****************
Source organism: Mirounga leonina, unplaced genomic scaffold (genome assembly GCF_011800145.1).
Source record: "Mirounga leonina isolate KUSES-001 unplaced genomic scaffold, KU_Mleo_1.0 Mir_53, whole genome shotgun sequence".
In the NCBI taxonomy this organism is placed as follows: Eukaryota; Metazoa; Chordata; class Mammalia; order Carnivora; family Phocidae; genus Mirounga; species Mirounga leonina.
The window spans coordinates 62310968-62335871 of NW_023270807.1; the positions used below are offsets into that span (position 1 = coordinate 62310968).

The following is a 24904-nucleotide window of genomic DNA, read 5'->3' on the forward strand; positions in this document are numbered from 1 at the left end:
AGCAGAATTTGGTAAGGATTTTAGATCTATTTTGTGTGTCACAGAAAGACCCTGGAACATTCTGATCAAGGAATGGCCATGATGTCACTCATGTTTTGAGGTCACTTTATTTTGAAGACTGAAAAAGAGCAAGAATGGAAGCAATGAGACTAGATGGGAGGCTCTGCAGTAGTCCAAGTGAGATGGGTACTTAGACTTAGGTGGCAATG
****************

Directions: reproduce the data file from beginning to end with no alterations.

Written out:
Source organism: Mirounga leonina, unplaced genomic scaffold (genome assembly GCF_011800145.1).
Source record: "Mirounga leonina isolate KUSES-001 unplaced genomic scaffold, KU_Mleo_1.0 Mir_53, whole genome shotgun sequence".
In the NCBI taxonomy this organism is placed as follows: Eukaryota; Metazoa; Chordata; class Mammalia; order Carnivora; family Phocidae; genus Mirounga; species Mirounga leonina.
The window spans coordinates 62310968-62335871 of NW_023270807.1; the positions used below are offsets into that span (position 1 = coordinate 62310968).

The following is a 24904-nucleotide window of genomic DNA, read 5'->3' on the forward strand; positions in this document are numbered from 1 at the left end:
AGCAGAATTTGGTAAGGATTTTAGATCTATTTTGTGTGTCACAGAAAGACCCTGGAACATTCTGATCAAGGAATGGCCATGATGTCACTCATGTTTTGAGGTCACTTTATTTTGAAGACTGAAAAAGAGCAAGAATGGAAGCAATGAGACTAGATGGGAGGCTCTGCAGTAGTCCAAGTGAGATGGGTACTTAGACTTAGGTGGCAATG